Jacobs School’s ‘Giulio Cesare’ an achievement

by Peter Jacobi
Feb. 4, 2019

“Giulio Cesare” is being staged at IU’s Musical Arts Center, with performances this Friday and Saturday.

“Giulio Cesare” is being staged at IU’s Musical Arts Center, with performances this Friday and Saturday.

The current Indiana University Jacobs School of Music Opera Theater production of George Frideric Handel’s opera “Giulio Cesare” is an achievement, not perfection, mind you, but effective, interesting to watch, and definitely worthwhile to listen to.

There are always issues when performing what we refer to as Early Music, that created from the Baroque period and back. Here are a few, generally speaking and/or pertaining to the local presentation. Please remember that an entire field of study (including at IU’s Historical Performance Institute) has grown around how musicians of today should read and use the scores from that period, which often tend to be less informative than those from later on that offer more instructive clues.

This production’s music director and conductor, Gary Thor Wedow, reminds us that Handel wrote four hours of music for “Giulio Cesare,” which the maestro wisely considered too much for most in a modern audience. He did some pruning, and folks this past weekend, save the scholars and the experts, are not likely to have missed the cuts. Plenty remains in a version that reaches the finish line just short of three hours from the start, with the insertion of one intermission.

There is the matter of the orchestra and its instrumentation. Does one use in a full-scale opera house like the MAC an ensemble of period instruments or of instruments usually heard from a pit orchestra? Maestro Wedow, a specialist in preparing Baroque works, chose not IU’s Baroque Orchestra but the Chamber Orchestra. Consequently, that probably pleased some in the audience, displeased others, and made no difference to still others. But a choice it was, with marked artistic results. The Chamber Orchestra and its maestro deserve plaudits for music firmly and affectionately played.

Choice of singers is a major concern. I don’t mean one soprano versus another, or one tenor versus another. For instance, in the past, I’ve heard male and female voices sing the role of Julius Caesar, even males with different high voices: a male soprano and a countertenor (and there are differences). Actually, the role, as were several others, was written for an alto castrato. Well, there aren’t any more of those or shouldn’t be.

Maestro Wedow and colleagues chose a basso for the opening night cast and a female mezzo-soprano for the Saturday. The result was dramatically different. In terms of vocal quality, both choices — bass Rivers Hawkins and mezzo-soprano Grace Skinner — brought strength to their portrayals, he a greater vocal power and authority, she the greater vocal flexibility. Bu the entire soundscape changed from one night to the next.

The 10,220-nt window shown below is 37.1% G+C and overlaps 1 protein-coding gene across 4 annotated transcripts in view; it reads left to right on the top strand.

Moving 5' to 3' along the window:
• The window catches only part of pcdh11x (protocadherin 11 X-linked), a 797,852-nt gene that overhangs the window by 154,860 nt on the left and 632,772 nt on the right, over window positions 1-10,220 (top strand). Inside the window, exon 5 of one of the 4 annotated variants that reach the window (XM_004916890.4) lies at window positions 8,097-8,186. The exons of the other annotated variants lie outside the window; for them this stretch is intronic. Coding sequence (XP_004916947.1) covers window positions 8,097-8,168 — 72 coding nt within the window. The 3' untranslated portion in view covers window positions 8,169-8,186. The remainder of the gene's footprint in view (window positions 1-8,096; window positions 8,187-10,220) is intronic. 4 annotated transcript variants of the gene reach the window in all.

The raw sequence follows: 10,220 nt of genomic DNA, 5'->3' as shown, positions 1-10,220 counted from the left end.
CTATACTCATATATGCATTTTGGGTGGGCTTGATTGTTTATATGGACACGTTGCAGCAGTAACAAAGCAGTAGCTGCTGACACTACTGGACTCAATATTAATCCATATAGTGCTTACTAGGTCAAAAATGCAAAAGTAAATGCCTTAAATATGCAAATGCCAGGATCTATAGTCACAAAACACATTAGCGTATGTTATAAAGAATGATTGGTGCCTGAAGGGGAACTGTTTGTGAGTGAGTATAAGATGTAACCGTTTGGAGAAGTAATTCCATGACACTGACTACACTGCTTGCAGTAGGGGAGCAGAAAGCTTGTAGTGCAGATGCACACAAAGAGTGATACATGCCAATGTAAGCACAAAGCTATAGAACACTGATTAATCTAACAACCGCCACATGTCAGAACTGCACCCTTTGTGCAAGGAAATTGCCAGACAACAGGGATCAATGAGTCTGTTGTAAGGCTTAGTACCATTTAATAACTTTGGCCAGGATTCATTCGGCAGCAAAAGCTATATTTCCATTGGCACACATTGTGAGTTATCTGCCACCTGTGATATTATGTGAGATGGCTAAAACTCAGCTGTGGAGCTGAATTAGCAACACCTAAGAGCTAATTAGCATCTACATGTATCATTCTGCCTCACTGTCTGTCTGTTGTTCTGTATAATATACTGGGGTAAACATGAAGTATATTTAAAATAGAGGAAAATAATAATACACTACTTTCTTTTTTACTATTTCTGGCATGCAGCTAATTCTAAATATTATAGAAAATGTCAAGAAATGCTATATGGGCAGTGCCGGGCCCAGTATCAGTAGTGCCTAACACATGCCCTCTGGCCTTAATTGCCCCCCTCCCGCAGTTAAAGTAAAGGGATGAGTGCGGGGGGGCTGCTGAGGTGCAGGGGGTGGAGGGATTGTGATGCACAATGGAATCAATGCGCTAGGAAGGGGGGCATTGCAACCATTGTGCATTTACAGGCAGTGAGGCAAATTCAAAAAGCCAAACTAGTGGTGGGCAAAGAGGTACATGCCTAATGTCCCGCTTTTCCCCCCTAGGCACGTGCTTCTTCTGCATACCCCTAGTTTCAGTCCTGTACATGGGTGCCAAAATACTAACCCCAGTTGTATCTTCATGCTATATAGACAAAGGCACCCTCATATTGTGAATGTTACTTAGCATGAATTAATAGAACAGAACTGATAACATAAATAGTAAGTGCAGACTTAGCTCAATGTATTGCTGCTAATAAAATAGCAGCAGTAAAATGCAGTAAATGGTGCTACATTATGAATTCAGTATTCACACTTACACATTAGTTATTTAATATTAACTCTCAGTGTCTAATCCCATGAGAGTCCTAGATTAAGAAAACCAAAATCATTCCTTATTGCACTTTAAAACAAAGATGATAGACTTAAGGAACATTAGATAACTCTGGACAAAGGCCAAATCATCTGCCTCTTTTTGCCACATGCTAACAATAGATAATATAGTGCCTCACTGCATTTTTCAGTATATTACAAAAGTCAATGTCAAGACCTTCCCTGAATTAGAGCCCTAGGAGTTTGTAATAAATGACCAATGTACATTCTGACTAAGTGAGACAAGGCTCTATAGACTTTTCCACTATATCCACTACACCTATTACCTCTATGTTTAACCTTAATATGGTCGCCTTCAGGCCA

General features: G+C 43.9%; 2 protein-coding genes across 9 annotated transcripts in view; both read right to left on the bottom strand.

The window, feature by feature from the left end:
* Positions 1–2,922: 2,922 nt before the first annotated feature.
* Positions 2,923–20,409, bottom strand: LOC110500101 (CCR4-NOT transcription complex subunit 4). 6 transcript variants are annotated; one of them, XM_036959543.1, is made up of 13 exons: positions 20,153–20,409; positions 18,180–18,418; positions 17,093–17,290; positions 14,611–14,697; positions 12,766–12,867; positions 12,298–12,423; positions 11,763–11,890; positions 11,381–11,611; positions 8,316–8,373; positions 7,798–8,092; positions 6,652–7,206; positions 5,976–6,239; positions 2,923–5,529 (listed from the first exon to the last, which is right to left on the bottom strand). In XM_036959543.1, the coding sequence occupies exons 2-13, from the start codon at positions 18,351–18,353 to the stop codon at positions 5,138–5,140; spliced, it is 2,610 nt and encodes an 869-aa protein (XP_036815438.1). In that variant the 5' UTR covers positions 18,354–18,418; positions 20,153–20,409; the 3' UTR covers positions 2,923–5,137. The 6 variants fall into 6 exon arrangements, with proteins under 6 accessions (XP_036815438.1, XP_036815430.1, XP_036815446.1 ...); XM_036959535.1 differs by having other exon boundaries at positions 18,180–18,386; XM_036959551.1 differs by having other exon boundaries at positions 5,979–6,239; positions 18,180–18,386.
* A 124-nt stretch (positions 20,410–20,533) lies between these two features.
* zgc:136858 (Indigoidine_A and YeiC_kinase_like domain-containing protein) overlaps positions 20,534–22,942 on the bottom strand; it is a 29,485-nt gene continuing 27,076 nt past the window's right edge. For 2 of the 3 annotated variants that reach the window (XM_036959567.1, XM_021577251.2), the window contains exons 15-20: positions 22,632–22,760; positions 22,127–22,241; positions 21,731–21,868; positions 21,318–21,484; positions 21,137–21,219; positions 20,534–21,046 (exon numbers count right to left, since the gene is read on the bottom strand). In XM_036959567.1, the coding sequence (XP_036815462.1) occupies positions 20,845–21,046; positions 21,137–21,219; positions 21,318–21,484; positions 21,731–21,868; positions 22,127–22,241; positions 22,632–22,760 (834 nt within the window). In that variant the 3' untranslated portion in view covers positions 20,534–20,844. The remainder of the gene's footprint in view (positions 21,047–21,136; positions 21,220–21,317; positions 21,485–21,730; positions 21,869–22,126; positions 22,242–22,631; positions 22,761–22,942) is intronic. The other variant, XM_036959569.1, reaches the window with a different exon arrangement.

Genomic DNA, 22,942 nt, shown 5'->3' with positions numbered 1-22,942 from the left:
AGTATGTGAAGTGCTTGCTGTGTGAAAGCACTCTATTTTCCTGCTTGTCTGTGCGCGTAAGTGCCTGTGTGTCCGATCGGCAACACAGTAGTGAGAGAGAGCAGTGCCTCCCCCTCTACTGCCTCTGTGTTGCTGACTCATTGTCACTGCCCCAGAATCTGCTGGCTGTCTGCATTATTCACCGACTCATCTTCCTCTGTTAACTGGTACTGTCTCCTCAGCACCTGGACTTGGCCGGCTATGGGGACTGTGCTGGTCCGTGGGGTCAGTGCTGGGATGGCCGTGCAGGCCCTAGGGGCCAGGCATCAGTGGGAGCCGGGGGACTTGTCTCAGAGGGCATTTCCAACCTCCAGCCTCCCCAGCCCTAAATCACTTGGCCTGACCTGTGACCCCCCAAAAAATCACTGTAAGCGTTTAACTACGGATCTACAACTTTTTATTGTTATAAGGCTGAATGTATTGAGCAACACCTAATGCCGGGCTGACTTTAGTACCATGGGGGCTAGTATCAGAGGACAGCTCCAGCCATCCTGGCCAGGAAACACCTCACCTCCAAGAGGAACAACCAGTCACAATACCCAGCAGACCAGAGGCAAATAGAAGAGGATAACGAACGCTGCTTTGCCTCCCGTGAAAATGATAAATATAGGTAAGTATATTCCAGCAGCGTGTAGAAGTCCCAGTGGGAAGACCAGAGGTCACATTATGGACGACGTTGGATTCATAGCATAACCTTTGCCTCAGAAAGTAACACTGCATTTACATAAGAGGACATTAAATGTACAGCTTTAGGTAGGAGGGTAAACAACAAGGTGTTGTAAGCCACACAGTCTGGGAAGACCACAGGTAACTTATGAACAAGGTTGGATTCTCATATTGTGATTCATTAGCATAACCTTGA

And just where does all this happen, the story, based somewhat on history, of Caesar visiting Egypt and meeting Cleopatra? Well, that meeting happened in ancient Egypt, 48-47 B.C. The IU production’s designer, Allen Moyer, gives us an Egyptian background, sometimes using two of the Great Pyramids, at others the Sphynx (from different angles to suggest the action has moved). There also are interiors cleverly created by roll-ons and walls and ceiling that shift up and down.

In terms of historic period, I’ve seen the story unfolding at Chicago’s Lyric Opera in modern colonial times early in the 20th century. The IU production chosen by set designer Moyer and stage director Robin Guarino selected the 18th century during Napoleon’s French campaign in Egypt and close to Handel’s lifetime. I was not bothered by the shift, in that the sets and Linda Pisano’s costuming and Julie Duro’s evocative lighting made the pictures one observed so striking.

Add to these matters, a physical issue for one of the cast members. As the printed program states: “Due to an injury, Gretchen Krupp will sing the role of Cornelia from off-stage during her designated performances while Yujia Chen performs the role on stage.” Mezzo-soprano Krupp on Friday did her sitting on the edge of the orchestra pit while fellow mezzo Chen acted and mimed the role; on Saturday, Chen took over her assigned role entirely. They both were excellent as the grieving widow of the would-be Egyptian ruler Pompey, murdered by Cleopatra’s evil brother Tolomeo, the usurping King of Egypt.

The production’s two sopranos selected to portray Cleopatra, Ahyoung Jeong on opening night and Virginia Mims the next, were outstanding in handling music of utmost difficulty, often fiendishly rapid and jumpy and reaching for the stratosphere. They also theatrically attuned themselves to the character and what happens to her: an assured flirt as co-ruler (with her brother Tolomeo) in act 1, as a despairing woman with seeming lost power given two gorgeously sad arias by the composer in act 2, and as a triumphant woman of power in the final act, a ruler finally granted the power of a queen by a magnanimous and admiring Caesar, power with no more possible interference from her nasty brother.

The nasty brother received his due just before opera’s end by knife thrust. But before the knife cut to the quick, the role had been villainously portrayed by male soprano Elijah McCormack on Friday and countertenor Hunter Patrick Shaner on Saturday. In a movie house, we might have hissed the pair of them.

The important role of Sesto, son of the slain Pompey, was given to a pair of impressive mezzos, Gabriela Fagen and Emily Warren. And the remaining cast members added their energies to the enterprise, making the whole a success, very difficult to achieve but definitely accomplished.

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